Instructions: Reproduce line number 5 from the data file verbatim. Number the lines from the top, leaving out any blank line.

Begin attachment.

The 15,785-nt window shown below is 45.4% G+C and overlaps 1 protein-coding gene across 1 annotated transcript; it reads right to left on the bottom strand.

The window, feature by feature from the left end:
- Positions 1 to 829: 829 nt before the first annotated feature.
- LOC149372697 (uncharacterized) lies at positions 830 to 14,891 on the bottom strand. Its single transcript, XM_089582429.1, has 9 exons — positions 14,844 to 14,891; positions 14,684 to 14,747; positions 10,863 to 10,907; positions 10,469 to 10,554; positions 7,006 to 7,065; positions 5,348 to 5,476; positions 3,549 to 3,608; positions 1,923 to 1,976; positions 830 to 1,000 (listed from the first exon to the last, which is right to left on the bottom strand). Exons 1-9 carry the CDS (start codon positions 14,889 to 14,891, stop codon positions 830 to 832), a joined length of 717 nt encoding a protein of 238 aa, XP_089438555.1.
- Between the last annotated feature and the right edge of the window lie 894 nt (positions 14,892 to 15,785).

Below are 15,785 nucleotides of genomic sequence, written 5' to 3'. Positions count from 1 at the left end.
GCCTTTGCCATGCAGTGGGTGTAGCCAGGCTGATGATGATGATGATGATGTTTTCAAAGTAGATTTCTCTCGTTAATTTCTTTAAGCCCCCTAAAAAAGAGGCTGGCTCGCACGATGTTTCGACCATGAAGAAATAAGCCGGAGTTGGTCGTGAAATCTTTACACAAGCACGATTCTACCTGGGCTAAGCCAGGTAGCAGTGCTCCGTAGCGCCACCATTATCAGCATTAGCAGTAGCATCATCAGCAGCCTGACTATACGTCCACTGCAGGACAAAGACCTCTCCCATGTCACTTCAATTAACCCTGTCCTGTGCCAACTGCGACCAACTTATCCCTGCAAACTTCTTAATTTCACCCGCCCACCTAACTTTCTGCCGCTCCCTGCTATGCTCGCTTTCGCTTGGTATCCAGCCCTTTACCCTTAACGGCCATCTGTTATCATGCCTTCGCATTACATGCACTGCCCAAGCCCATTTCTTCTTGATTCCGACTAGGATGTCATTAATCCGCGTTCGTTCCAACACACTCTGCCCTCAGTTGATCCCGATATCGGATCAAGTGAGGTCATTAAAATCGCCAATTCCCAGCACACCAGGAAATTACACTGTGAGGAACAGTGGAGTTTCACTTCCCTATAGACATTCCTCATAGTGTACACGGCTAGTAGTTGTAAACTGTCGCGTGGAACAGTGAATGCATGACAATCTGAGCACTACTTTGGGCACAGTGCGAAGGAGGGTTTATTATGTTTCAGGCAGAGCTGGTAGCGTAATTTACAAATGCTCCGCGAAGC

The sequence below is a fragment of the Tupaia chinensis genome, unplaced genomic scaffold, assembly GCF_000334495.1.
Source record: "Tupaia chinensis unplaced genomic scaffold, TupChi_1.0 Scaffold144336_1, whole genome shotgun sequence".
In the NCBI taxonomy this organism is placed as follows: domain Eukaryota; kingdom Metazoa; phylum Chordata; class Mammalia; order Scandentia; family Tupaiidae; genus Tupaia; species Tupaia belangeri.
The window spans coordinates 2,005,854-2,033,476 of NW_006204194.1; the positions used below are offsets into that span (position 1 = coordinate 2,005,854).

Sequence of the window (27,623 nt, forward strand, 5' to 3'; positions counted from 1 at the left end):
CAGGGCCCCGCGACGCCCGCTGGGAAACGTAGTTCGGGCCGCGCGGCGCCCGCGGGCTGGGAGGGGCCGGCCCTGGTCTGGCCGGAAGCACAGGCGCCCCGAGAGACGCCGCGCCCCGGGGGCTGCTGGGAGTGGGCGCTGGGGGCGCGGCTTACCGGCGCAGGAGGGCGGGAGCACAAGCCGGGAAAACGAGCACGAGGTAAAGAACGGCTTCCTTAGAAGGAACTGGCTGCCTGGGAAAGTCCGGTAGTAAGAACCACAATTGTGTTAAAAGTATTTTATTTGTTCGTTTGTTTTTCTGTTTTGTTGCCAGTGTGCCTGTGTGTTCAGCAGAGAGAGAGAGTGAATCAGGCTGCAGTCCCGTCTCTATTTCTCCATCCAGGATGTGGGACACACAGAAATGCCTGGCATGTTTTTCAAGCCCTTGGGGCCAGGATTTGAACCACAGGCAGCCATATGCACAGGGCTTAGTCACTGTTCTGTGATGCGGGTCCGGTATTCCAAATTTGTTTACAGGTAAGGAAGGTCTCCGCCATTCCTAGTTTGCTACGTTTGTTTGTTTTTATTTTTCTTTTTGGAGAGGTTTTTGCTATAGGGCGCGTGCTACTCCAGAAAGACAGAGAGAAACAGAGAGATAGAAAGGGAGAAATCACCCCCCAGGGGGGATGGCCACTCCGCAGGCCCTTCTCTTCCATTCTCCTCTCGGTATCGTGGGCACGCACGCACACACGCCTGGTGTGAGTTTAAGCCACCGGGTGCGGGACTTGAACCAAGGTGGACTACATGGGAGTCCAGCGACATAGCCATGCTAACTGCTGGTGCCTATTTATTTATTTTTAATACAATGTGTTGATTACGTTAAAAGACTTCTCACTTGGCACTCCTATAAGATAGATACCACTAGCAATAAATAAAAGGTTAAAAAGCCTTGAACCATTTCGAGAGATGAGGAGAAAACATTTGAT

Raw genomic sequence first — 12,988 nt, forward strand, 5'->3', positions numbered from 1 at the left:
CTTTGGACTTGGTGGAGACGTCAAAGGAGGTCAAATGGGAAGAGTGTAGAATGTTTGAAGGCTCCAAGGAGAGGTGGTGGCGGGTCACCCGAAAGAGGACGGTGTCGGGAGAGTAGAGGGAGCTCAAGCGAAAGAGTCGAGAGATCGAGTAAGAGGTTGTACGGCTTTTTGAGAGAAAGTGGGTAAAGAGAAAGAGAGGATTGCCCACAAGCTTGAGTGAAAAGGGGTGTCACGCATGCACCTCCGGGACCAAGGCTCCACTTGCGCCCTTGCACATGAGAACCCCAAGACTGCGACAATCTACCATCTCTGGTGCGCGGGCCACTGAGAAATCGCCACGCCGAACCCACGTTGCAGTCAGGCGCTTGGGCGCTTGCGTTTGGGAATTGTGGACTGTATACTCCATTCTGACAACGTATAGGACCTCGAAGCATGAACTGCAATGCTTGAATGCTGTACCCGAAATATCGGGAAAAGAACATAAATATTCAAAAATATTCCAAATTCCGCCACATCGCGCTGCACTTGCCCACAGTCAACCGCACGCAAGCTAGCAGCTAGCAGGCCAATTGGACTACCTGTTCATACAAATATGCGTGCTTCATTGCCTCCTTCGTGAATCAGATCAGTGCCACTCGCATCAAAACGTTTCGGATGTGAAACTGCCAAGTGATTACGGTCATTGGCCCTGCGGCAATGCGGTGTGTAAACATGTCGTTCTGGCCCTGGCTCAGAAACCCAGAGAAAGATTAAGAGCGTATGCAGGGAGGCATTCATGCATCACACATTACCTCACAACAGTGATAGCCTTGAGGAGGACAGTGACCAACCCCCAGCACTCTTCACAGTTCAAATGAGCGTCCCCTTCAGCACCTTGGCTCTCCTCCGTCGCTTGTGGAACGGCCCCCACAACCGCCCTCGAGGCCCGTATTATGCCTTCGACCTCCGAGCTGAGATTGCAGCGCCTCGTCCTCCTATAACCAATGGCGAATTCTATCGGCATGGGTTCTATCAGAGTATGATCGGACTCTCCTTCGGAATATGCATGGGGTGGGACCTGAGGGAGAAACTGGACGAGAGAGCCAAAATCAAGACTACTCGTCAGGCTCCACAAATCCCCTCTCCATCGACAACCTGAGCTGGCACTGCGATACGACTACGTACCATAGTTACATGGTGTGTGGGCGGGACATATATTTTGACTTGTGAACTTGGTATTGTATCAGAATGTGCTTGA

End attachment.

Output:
- Between the last annotated feature and the right edge of the window lie 894 nt (positions 14,892 to 15,785).